Fwd:Re: Kant's alternative (About a New World Order)

Fri, 14 Mar 1997 10:33:55 -0600 (NSK)
Nikolai S. Rozov (ROZOV@cnit.nsu.ru)

i forward here the philofhi response to my yesterday msg because
the author while not using ws-terminology (and maybe even not acquainted well
this WST) focuses attention to the very essence of curious symbiosis between
legal, democratic and humanistic CORE and non-legal, 'feodal'(frequently based
on violence and coersion) PERIPHERY

best, Nikolai

From: klaatu <root@earthops.org>
To: philofi@yorku.ca

My remarks are at end of the letter.

> Subject: Kant's alternative (About a New World Order)
> From: Nikolai S. Rozov <ROZOV@CNIT.NSU.RU>
> In 1784 Kant suggested the idea of legal world order, with preservation o=
> sovereign states and realizing global security, peace and justice. Kant
> named this global order great Nations Union (grosen Volkersbund), and,
> following Greek tradition: Foedus Amphictionum (smth like union of tribes
> that swear on sacred place to subordinate to common accepted laws).=20
> Now besides global security we have problems of economic gap,
> environment, etc.=20
> For writing and realizing necessary corresponding laws we really need:=20
> 1) global parlament (can be easely created within UN),
> 2) global hyerarchy and network of courts (can be created on the base of =
> patterns as Gaague, Court of Justice, and national courts)
> 3) agreement of Interpol, national polices, NATO
> and other major military forces (Russian, Chinese, West-European, Indi=
> Brasilian, Islamic) to respect and if necessary to realize decisions
> of international courts of justice
> 4) neutralizing, or, better, making a coalition with Systemic Elits (G-7,
> TNC, IMF, EU, NAFTA, APEC, etc) by means of projecting and transforming
> their interests and strategies
> (i realize that 3 & 4 are terribly complicate tasks, probably for decades=
> Both Stalinist socialism and worst predator manifestations of capitalism
> (in colonies, modern Africa, South America, new Russia) have a curious
> common feature - neglecting legal order based on human rights for "all
> rational beings". But it is namely the thing that Immanuel Kant promoted!=

I have noticed recently that what you call "worst predator manifistations o=
capitalism" do indeed have common features of neglecting legal order. But I
would draw a comparison between these "predator manifestations" which are
characterized by corruption, wide stratifications of classes, and so forth =
with Feudalism. I have been so struck by the similarities that I feel I can=
sufficiently draw attention to this.

Feudalism, and for that matter much of transnational corporate culture
(including organized crime) is characterized not by Rule of Law or by
religious or political ideology, but is instead characterized by loyalties =
persons ("cult of personality"); defense of "turf" or territory (in the cas=
of Feudalism it was physical territory, in transnational corporate feudalis=
the territory is "market niche"); extreme separation of classes, each of wh=
has a definite position and specific rights and responsibilities which proc=
only from the relationship to other persons - there is no defined
Constitution, and the roles of each caste or class can be immediately
re-defined by the Authority, be that Authority a Duke or a Chief Executive
Officer. This is an extreme contrast to the Rule of Law/Rights of Man ideol=
and mindset. But it strikes me as also true that such Feudalisms can exist
only within the framework of a Rule of Law/Rights of Man superstructure. In=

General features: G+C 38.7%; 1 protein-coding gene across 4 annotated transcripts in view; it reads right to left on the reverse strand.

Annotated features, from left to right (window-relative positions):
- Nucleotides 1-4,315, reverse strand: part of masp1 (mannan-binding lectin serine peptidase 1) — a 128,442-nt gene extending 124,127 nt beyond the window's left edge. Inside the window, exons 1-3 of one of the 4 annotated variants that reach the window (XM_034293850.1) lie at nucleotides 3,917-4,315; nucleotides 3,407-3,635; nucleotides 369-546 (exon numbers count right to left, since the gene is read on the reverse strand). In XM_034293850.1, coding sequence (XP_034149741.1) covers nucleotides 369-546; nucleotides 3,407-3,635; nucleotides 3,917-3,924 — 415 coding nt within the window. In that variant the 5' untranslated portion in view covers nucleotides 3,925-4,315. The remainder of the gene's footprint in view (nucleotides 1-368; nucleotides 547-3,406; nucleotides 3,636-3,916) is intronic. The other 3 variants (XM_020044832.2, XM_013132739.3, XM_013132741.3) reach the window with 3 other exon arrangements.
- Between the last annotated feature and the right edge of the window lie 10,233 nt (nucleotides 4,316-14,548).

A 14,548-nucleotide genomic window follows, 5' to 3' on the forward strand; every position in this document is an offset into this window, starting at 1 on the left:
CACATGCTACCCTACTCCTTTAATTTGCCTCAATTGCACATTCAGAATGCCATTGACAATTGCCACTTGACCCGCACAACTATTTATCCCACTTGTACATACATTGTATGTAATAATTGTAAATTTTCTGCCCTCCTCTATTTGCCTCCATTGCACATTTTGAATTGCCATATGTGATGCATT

purely Feudalist structure, the economic system will tend to collapse, sinc=
to retain one's relationship with Persons of Authority, one must expend
disproportionate amounts of investment, as bribes or payoffs, or as
expenditures for troops/security. Nothing would be accomplished and chaos
would rule, not as a result of anarchy, but because of intense competition
between armed bands operating as pack-predators, practically as family armi=

I would support this argument by pointing out that Feudalism occurred withi=
the Christian framework, which posited the Rule of (God's) Law and the Righ=
of Man (if only in final judgement before God); Transnational Corporate
Feudalism requires the Rule of Law since the vast majority of their dispute=
are settled in an adversarial manner by "champions" (attorneys in litigatio=
and without the concept of Rights of Man, they might have difficulties with
filling the lower-echelon positions. In particular, criminal transnational
corporations (international organized crime) requires the Rule of Law becau=
one of their prime requirements for operation is their ability to hold thei=
victims helpless through the victims' fear - should the victims transgress =
laws to protect themselves, they would be doubly in jeopardy, hunted by bot=
the criminals and the police. Also, the Rule of Law allows them to extend t=
personal-relationships requirement through bribes and payoffs to compromise=
officials, increasing the victims' fears of potential risks should they ban=
together to defend themselves.

Can much recent history be seen as the result of interplays between Feudali=
motifs and Humanist motifs? Is it reasonable to make the comparison between
Feudalism and the emerging Transnational-Corporate powers?

In item (4) above, you note that there must be co-ordination and compromise=
between various international elites such as G7, NAFTA, etc - but this in m=
view would be catering to Feudalistic tropisms, although interstingly those
tropisms or movements are the result of Rule of Law incentives perhaps
designed to pre-place a controlled Feudalistic power before natural economi=
forces might force the emergence on a non-Rule-of-Law power which must
necessarily evolve to fill a power-vacuum. Perhaps this may be sufficient
neutralization for now.